Emily starts “Love and Friendship” by comparing love to a “wild rose-briar,” a comparison used many times thereafter (e.g., “Every rose has its thorn”). While love is beautiful, it can also bring pain. She then compares friendship to a holly tree, which is “dark when the rose-briar blooms.” During times of romance, she is saying, friendships fall to the wayside, and love takes over all feelings and emotions – “its summer blossoms scent the air.”

However, she says, during hard times – “winter” – the rose-briar does not hold up; it dies, leaving none of the beautiful flowers behind. Holly, however, lives on even in the coldest of months. Holly is the plant that will “bloom most constantly.” Friendship, then, lives on even when romances fade away.

The idea of love’s cruel sting in this poem is illustrated in Emily Brontë’s Wuthering Heights. Heathcliff’s anger and sorrow come from his inability to have Catherine, his true love, for his own. Love scorns him, hurting him like a rose thorn. As beautiful as he thinks Catherine is, the pain she brings to him leads to his downfall.

While Emily avoided love, her compassion for and closeness with her sisters must have motivated her portrayal of friendship in this poem. The three girls grew up together, using each other for support after their mother and sisters’ deaths – “when December blights thy brow” – and bonded through their writing.


Robert Browning, “Home-Thoughts, from Abroad”

Oh, to be in England
Now that April’s there,
And whoever wakes in England
Sees, some morning, unaware,
That the lowest boughs and the brushwood sheaf
Round the elm-tree bole are in tiny leaf,
While the chaffinch sings on the orchard bough
In England—now!

And after April, when May follows,
And the whitethroat builds, and all the swallows!
Hark, where my blossomed pear-tree in the hedge
Leans to the field and scatters on the clover
Blossoms and dewdrops—at the bent spray’s edge—
That’s the wise thrush; he sings each song twice over,
Lest you should think he never could recapture
The first fine careless rapture!
And though the fields look rough with hoary dew,
All will be gay when noontide wakes anew
The buttercups, the little children’s dower
—Far brighter than this gaudy melon-flower!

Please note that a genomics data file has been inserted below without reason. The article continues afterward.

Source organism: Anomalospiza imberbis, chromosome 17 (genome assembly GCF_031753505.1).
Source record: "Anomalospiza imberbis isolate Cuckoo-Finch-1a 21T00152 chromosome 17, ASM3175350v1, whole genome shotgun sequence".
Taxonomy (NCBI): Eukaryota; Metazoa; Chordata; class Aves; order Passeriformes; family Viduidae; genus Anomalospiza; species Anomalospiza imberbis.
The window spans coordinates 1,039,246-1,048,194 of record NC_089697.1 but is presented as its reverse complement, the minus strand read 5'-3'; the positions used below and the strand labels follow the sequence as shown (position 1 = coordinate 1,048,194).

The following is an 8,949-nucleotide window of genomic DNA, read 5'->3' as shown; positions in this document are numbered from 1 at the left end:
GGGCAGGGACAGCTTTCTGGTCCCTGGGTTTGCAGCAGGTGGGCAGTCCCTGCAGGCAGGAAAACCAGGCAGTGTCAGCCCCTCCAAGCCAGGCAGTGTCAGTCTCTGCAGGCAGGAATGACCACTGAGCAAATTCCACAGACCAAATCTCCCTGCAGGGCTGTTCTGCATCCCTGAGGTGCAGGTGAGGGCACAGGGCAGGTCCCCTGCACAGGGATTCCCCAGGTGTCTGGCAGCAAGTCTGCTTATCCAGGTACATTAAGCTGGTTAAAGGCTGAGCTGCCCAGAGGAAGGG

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robert browning image

Victorian poet Robert Browning grew up in South London with ties to familial heritage in St. Kitts. His widespread family history includes an extensive musical background, literary exposure, and an evangelical faith. This path led him to pursue a career in poetry following his education at University College London, most famously through his work on dramatic monologues. With a life that spanned nearly the entirety of the 19th century, Browning’s work encompasses poetry on his travels in Italy (where he lived with wife Elizabeth Barrett Browning, a fellow poet) and throughout Western Europe.

Among Browning’s better-known works is Home-Thoughts, from Abroad. The poem opens with a reminiscence of England in the spring: “Oh, to be in England / Now that April’s there” (lines 1-2). This tone of wistfulness develops into praise for the author’s home, as can be when Browning assures that, “though the fields look rough with hoary dew, / All will be gay when noontide wakes anew” (lines 17-18). Browning does not idealize the land so much so that it appears perfect, but rather acknowledges the continual hope for better weather and a better future.home-thoughts, from abroad image

The poem progresses from April to May in the second stanza, and the result is a development that hints at the passage of time. Given Browning’s travels throughout Europe, this work of rhymed stanza (see “follows” in line 9 and “swallows” in line 10) aligns well with the author’s focus on his physical journey with his wife. Despite their comfortable lifestyle, however, “Home-Thoughts, from Abroad” suggests that Browning’s heart will always remain in his home nation of England.


Isabella Zuroski is a senior English and Sociology double major from Bemus Point, New York.  She is the president of W&L’s all-female a cappella group Jubilee, and she has a special fondness for A Tree Grows in Brooklyn, as well as anything written by Frank McCourt.